Political action on gun control is the order of the day in the wake of the tragic Newtown, Connecticut, school shooting that left 28 dead, including 20 schoolchildren.
Underscoring the current impassioned but unfocused calls for action, there were 12,644 murders by gun in 2011 in the United States—the equivalent of a Newtown shooting every day—with little movement on gun control. Likewise, 2012 was a year that saw a string of headline making gun tragedies that created outrage in the media and among the public, with little political results so far.
One of the saddest and most polarizing stories of 2012 was the shooting death of Sanford, Florida, teenager Trayvon Martin, and the law that nearly allowed his killer to walk away with no legal repercussions.
Stand Your Ground, as the law is called, allows gun owners to shoot people in the street if the gunman feels the shooting is an act of self-defense. Stand Your Ground, as it applied to Martin’s slayer, George Zimmerman, provoked, for what seemed like the first time in years, a national conversation on America’s out-of-control gun violence.
In the months that followed Martin’s death by gunshot, a surplus of high-profile gun murders erupted across the country—most notoriously (until Newtown), the Aurora, Colorado, movie theater shooting last June that killed 12 people and wounded 59. Less sensational, but equally disturbing, was the routine gun violence in Chicago that led to that city’s highest murder rate in decades—up 25 percent from last year.
Despite this horrific violence, gun control advocates have had a difficult time gaining political traction in 2012.
“For the most part, we’re playing a lot of defense,” Andy Pelosi, executive director of States United to Prevent Gun Violence, tells TakePart. “If we can stop something, it’s a win. Even though we’d also like to have some proactive victories.”
Proactive victories have been tough to come by. Pelosi says in his ideal world, states would be pushing universal background check laws for those trying to purchase guns. That isn’t happening.
The National Rifle Association spent $18 million on the 2012 elections—$11.4 million to defeat President Obama and the rest in key senate and legislative races to defeat Senator Sherrod Brown in Ohio, Senator Bill Nelson in Florida, Tim Kaine in Virginia, Senator Claire McCaskill in Missouri, Tammy Baldwin in Wisconsin, and Chris Murphy in Connecticut. They lost on all fronts.
Though the tide of public opinion may be shifting on Stand Your Ground, 25 states still have “shoot first,” “stand your ground” laws, like the Florida one that George Zimmerman claims provided him with the legal protection he needed to shoot Martin. Many states have vowed to review those laws. So far, however, no major changes have been made.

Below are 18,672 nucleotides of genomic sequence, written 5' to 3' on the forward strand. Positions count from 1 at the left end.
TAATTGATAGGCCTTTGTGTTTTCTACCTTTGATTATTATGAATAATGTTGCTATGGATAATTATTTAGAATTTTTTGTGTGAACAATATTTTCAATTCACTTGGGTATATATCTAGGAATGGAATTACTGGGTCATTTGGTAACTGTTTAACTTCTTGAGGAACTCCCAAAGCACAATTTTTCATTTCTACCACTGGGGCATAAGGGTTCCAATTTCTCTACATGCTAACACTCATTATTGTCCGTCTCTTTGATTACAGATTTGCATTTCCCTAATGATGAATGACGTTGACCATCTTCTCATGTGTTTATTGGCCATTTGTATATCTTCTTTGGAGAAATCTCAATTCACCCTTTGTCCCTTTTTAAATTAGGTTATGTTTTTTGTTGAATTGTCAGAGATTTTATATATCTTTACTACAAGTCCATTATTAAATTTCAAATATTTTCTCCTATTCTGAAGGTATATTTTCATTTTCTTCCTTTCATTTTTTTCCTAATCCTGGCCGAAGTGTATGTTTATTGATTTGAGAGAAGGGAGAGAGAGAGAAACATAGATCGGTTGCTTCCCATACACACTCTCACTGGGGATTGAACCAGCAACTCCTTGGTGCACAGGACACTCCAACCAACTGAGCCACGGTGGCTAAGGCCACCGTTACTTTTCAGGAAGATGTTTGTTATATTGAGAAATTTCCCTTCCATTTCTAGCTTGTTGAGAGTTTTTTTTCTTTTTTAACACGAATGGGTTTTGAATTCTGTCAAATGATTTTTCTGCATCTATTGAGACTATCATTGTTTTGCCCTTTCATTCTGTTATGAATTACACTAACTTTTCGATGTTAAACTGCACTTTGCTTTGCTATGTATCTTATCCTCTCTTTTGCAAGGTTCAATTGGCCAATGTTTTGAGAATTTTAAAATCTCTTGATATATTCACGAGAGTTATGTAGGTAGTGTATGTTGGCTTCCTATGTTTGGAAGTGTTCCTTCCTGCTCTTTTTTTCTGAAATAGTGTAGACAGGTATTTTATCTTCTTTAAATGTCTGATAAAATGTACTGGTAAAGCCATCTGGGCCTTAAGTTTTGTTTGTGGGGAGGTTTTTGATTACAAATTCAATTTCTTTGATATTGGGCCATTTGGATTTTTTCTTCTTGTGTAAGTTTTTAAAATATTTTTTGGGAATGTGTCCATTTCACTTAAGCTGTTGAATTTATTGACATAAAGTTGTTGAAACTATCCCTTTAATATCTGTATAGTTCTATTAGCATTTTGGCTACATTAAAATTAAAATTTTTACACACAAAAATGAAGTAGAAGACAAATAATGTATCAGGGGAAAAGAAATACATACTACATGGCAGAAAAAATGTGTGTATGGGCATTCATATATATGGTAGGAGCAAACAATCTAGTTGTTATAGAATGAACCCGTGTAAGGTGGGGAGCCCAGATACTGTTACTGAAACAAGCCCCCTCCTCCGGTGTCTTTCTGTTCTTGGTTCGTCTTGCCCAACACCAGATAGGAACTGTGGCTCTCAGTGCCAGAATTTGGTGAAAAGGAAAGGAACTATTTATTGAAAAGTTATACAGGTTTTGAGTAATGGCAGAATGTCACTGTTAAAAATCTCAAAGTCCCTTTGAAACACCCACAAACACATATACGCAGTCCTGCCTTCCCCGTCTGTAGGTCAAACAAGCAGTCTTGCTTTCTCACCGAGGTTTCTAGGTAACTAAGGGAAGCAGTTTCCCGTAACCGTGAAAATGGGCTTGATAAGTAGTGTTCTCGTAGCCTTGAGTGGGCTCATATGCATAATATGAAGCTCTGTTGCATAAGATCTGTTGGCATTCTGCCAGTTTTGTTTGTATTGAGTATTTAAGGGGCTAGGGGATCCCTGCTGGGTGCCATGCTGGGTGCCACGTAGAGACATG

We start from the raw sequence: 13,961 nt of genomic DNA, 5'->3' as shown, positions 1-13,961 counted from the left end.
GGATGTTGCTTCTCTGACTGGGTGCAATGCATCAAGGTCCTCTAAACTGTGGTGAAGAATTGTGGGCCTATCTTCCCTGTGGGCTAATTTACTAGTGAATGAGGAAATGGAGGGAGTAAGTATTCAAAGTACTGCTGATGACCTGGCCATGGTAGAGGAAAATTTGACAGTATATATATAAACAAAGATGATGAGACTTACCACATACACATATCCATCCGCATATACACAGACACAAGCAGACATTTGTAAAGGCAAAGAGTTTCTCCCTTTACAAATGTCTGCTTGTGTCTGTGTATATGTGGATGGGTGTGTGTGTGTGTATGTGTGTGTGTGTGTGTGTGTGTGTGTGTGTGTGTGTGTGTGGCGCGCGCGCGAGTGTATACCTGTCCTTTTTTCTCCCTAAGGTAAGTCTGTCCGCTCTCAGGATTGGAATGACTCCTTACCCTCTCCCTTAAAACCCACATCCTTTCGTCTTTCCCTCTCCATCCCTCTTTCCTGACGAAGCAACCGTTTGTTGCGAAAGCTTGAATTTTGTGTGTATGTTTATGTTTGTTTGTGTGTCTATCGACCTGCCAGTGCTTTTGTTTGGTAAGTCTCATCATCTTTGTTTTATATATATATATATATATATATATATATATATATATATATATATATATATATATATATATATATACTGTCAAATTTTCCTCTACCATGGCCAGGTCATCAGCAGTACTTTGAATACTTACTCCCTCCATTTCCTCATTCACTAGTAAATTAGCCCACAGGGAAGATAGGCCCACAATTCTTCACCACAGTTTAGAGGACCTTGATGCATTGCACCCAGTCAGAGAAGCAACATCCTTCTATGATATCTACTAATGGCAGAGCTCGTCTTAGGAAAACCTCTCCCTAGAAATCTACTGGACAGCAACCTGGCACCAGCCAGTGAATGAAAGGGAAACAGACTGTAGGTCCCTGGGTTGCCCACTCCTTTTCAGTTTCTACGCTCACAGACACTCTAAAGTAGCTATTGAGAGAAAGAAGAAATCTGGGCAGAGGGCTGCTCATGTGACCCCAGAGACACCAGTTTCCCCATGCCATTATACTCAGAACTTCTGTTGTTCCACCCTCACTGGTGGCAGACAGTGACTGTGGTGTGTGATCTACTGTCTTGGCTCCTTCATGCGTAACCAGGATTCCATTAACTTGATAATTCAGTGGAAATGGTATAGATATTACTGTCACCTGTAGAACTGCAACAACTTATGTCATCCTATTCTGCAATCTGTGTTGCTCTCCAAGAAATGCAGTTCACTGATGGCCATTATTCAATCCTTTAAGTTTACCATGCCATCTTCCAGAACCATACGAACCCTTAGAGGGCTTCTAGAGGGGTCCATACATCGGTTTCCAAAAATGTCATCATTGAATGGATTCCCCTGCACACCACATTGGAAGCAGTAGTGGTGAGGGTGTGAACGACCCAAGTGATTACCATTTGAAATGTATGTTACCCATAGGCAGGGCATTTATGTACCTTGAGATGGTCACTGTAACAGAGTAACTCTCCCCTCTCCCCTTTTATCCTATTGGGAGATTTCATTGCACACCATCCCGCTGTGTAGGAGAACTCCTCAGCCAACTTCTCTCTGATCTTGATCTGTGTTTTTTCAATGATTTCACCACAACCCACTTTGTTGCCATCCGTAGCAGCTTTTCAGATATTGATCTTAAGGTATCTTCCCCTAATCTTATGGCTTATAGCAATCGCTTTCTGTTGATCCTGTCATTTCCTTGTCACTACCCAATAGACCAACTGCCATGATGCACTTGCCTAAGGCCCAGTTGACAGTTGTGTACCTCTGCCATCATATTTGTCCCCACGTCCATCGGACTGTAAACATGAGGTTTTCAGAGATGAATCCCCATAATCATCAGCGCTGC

Florida, in the wake of the Martin shooting, put together a 19-member panel to investigate the seemingly obvious dangers in the law. After six months of supposed digging, the panel came back with a series of recommendations that could make it even easier to claim self-defense when shooting someone in public.
“The courts will have to get involved for any changes to happen in Florida,” says Pelosi. “I don’t think the legislature is going to take action. Even if the Florida law doesn’t change, there will hopefully be a carryover effect. Michigan, North Carolina and Mississippi are currently looking at amending or repealing their shoot first laws.”
Though it seems like a stretch that these Deep South states would take action on gun control, at least one notorious gun-obsessed state tempered its firearms fervor in 2012. In Arizona, two major attempts to expand gun-owner rights went down in defeat in the legislature—one to allow guns on college campuses, the other to create a new permitting system to carry weapons in public spaces.
“Those were strong victories in a very tough state for our side,” says Pelosi.
It’s likely the 2011 shooting of congresswoman Garbrielle Giffords in Tuscon, Arizona, may have still been on legislators minds. That won’t last forever.
For the moment though, gun advocacy groups lack the electoral sway they once held in American politics.
As the Brady Campaign Against Gun Violence recently noted, the National Rifle Association spent $18 million on the 2012 elections—$11.4 million to defeat President Obama and the rest in key senate and legislative races to defeat Senator Sherrod Brown in Ohio, Senator Bill Nelson in Florida, Tim Kaine in Virginia, Senator Claire McCaskill in Missouri, Tammy Baldwin in Wisconsin, and Chris Murphy in Connecticut.
They lost on all fronts.
The gun rights lobby may have had a tough 2012, but it doesn’t seem to be greatly deterred. A recently passed Louisiana gun bill struck down language in the state’s constitution regarding controls on concealed weapons, and also demands courts employ “strict scrutiny” when determining the legality of gun laws. That essentially means the burden of proving a gun restriction’s constitutionality falls on the government, rather than those challenging the bill.
“It hasn’t gotten a ton of attention,” says Pelosi. “It goes above and beyond what the Supreme Court has articulated on the 2nd amendment. The fact it was overwhelmingly approved in Louisisana perhaps isn’t surprising. The danger, however, is that this bill has the potential to move around the country.”
The tenor and desire for some sort of action on gun control is currently different, due to the horrific nature of the Newtown shooting. Advocates for containing gun violence, however, need to stay vigilant in 2013. Or, like the Trayvon Martin case, the political will for change will be lost forever.
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